- Parents selling a property to their adult child: If your parents have several investment properties then they may decide to help you get a head start in life by selling you a property below its market value.
- Buying a property to recover a debt: If someone owes you a significant sum of money then you may reach an agreement where they sell a property they own to you for less than it’s actually worth instead of repaying the debt. This is a common way for people to settle debts in the construction industry.
The banks have special home loan lending policies for buying a property below market value. For example, there may be plenty of “gifted equity” in the property but banks are often hesitant to grant approval for the mortgage.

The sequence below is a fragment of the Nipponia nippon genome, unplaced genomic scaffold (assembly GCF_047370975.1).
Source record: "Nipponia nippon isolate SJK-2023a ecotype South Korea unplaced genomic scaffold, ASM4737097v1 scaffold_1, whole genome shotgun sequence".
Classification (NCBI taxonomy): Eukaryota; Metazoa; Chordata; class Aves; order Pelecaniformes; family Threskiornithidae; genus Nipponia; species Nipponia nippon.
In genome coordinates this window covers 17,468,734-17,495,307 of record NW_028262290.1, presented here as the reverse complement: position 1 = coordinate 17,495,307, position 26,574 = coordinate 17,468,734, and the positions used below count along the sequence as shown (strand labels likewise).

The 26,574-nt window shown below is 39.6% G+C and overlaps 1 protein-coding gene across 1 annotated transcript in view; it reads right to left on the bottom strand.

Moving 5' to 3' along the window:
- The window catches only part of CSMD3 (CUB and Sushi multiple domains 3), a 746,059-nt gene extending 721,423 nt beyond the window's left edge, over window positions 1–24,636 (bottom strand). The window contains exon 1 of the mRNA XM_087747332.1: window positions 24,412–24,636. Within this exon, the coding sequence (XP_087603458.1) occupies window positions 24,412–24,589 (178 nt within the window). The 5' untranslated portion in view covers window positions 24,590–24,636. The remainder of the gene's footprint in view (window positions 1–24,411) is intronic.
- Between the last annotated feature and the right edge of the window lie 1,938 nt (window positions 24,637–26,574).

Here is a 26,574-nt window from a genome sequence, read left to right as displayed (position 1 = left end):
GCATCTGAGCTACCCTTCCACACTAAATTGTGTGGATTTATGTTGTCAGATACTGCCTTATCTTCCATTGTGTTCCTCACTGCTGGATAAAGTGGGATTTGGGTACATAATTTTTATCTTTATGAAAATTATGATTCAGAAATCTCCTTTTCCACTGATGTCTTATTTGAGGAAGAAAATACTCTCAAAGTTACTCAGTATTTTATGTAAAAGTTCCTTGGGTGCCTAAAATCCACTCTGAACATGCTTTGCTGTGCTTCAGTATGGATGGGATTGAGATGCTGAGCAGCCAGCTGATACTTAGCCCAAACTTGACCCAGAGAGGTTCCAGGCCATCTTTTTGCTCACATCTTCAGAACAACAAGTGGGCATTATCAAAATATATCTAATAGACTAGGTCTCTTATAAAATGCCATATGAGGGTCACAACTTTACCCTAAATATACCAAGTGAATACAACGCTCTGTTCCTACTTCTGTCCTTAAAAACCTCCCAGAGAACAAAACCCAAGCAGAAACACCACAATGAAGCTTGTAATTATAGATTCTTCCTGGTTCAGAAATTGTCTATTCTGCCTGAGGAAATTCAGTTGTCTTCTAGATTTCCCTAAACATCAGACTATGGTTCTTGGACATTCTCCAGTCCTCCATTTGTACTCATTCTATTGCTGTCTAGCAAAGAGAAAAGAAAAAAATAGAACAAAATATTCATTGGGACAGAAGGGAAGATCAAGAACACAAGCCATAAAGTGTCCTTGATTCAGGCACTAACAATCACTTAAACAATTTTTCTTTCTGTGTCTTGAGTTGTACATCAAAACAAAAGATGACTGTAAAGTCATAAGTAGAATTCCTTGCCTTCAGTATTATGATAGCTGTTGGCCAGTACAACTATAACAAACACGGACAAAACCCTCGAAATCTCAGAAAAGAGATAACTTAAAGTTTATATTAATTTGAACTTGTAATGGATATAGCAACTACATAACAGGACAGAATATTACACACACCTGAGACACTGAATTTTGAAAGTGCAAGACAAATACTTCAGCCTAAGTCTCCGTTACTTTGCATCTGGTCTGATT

Do I need a deposit?
The majority of banks will require you to have 5% in genuine savings no matter how much the property value has been discounted.
Despite this, buying a property below market value will accepted by some banks with no savings whatsoever.
The LVR calculation is different
The Loan to Value Ratio (LVR) is the home loan amount divided by the lesser of the purchase price or valuation.
Banks use the LVR to calculate the risk of your mortgage and to work out the maximum amount you can borrow.
With a favourable purchase, the banks with the most progressive lending policies will calculate the LVR using their bank valuation only – they won’t take the purchase price into account.
Why are the banks so conservative?